Sharing a love of Dolls House Miniatures - and making time for other creative crafts and the garden.

Monday, May 15, 2017

DISASTER......and now to drain the pond!

Way back in 2012 I created a little 1/12th scale pond - full of 'water' with a perky frog, some cheerful birds and detailed landscaping around the edge - that I was really pleased with. I hadn't looked at it for ages...and ages....
Then I did.

So here is the pond back in the day.
Click on the pics to enlarge.

And last week I discovered that the 'water', i.e. 'Scenic Water' had shrunk away from the edges and looked like an unpleasant, lumpy, discoloured, gelatinous mess.

I don't mean to rubbish a very popular product, because maybe I missed sealing a tiny spot on the pond lining which was made from air-drying clay....has anyone got any ideas or had the same problem?  Anyway I was not happy. There seemed nothing for it but to dig out the yucky, rubbery mess which wasn't easy, to say the least, together with paper leaves etc. that partially disintegrated as I did so.

So here's the problem. I had a pond with no water, and although I have some more of the product I'm afraid to use it again. I decide I shall fall back on a tried and tested alternative that I introduced in the Nostalgia In Miniature Workshops Celia Thomas and I ran. It looks very effective and is such a simple method that works brilliantly in small water features - not quite so easy when it means trying to put it into an irregularly shaped, fully finished pond.

1. Cut a piece of clear acrylic - used in all sorts of common packaging - that fits just below the rim of your container. It helps to cut a paper template first. (Not that it helped me this time)  If you are adding rushes or plants at the edge, snip away a small portion so that these can be dropped through.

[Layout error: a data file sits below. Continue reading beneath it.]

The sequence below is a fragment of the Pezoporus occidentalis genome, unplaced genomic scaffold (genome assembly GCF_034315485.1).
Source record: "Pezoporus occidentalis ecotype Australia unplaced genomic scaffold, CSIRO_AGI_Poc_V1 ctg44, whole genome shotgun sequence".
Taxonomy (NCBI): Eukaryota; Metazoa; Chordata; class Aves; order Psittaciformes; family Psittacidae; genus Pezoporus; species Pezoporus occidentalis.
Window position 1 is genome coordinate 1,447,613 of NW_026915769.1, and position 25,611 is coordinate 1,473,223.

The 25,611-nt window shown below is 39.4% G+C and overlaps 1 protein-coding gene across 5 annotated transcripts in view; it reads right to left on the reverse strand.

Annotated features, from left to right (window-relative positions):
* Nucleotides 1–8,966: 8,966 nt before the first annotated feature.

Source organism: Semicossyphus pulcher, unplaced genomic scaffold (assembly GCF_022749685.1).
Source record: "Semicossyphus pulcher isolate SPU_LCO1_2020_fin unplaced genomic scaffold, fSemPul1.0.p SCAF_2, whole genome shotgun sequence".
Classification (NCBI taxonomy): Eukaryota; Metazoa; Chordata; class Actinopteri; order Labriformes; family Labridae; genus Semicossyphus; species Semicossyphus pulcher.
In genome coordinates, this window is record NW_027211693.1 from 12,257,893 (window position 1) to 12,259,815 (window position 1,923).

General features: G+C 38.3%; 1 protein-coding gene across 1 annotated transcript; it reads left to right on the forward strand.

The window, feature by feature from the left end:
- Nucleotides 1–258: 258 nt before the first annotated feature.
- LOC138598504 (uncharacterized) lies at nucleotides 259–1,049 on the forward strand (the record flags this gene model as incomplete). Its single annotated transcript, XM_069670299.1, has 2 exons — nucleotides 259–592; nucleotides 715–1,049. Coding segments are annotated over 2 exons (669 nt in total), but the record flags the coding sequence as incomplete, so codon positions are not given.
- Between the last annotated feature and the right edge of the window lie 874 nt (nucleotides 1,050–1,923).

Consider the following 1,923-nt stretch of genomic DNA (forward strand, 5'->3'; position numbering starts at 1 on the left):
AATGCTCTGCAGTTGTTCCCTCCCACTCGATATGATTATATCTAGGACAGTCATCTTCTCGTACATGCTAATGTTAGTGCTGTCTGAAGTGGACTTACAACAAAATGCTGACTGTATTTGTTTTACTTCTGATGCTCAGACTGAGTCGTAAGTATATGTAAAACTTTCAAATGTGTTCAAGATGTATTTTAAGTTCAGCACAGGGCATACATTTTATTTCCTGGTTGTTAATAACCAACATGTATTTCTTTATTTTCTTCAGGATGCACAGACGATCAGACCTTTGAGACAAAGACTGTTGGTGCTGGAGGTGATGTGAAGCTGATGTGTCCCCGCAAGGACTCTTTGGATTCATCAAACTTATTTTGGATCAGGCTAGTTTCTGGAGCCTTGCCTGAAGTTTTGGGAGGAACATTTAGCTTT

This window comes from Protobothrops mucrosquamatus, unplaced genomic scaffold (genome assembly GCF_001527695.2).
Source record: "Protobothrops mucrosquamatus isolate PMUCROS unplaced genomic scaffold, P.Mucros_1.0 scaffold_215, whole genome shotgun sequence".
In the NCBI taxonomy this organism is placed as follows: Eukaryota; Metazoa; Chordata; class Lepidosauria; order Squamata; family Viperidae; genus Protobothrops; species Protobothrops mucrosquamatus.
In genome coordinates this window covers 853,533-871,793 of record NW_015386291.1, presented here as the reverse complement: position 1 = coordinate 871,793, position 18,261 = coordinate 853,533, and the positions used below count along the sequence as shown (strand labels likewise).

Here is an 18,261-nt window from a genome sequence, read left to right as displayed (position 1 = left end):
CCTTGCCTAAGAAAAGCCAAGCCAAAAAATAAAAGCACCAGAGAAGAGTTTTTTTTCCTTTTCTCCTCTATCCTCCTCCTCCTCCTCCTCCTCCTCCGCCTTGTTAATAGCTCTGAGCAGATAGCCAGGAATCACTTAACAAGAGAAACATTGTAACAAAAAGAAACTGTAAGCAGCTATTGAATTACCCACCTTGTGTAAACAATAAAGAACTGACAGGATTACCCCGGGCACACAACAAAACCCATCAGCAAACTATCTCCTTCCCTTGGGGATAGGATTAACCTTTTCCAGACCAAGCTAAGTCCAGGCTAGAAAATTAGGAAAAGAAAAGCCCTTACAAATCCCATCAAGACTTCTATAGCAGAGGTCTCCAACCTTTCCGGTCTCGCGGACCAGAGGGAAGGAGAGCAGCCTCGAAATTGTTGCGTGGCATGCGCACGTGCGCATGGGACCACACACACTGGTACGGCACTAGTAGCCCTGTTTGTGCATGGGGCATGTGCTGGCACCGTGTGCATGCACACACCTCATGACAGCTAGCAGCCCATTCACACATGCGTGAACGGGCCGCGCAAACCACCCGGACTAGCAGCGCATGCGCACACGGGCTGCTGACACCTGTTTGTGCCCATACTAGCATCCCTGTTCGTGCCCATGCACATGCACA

2. Run a thin line of tacky glue around the inside of the container and drop in the plastic. Run a thin line of glue around the edge on the plastic to secure. Leave to dry.

3. Glue in place any plants, stones or creatures, and using a Fine Tip Applicator swirl tacky glue in ripples. Leave to dry. In a day or two the ripples will be clear.

This is what works so well with a simple container!

So I did all that and it was a proper fiddle as I couldn't get the exact shape, and had to push and shove it around the existing plants and twigs and fill in gaps with extra reeds, stones and weeds. What a palaver!

Anyway - it's done - I don't like it as much as the original as the planting is a bit 'busy',  but it's 'O.K'.

Thank you for looking

Monday, May 1, 2017

Moving into Talskiddy...etc...

If you've popped in and out over the years you'll have seen my miniature round houses, inspired by real ones in the village of Veryan in Cornwall. They've inspired us to create a number in all three scales for around 18 years now - but I did need to keep one! I kept 1/48th 'Talskiddy'. But an empty house is no fun!!

An empty house needs furniture and people.  No problem with the furniture because I made sure that we retained a selection of the fabulous 1/48th handcrafted items made by my husband when we retired.  Sadly I forgot the people bit, so apart from  4 or 5 'skeletons' hiding in a box,  I only have a policeman and Granny.  Hmmm - not quite right for this little house, but they'll do for now, and hopefully when the garden is abandoned for the winter I can create another little house and have fun with that too and maybe dress the 'skeletons' appropriately.

So - let's move them all in........
Sorry about the wobbly roof - must check before photographing in future!

And now to something completely different.

Back in the day - dim and distant - with a Mother who was passionate about wild flowers and was very knowledgeable.  On Good Friday we headed to The Grove, a private wood where everyone was allowed to pick primroses once a year as a local tradition. Then we all headed for the Folly path to find the first violets and finally down The Smeeths (a sunken footpath) to find the only patches of Star of Bethlehem (Ornithogalum umbellatum) in the locality.
I suspect these have now all disappeared under the plough.
Then we were off to Badbury Hill, which I've often mentioned in blogs in the past, for the Bluebells.

Star of Bethlehem
Now falling apart, Mum's much loved wild flower book.
Still relevant although it was published in 1908
Wherever I've gardened I've always had primroses and violets - Star of Bethlehem was harder to find and harder to get to survive. Now I've done it and have a healthy group of these lovely bulbs despite the best efforts of the vicious and dreadful weed Ground Elder to wipe it out. I have an ongoing war with it, Mares Tail and Bindweed. I dig them out and confess to chemical 'kill', but they still beat me!

Thank you for looking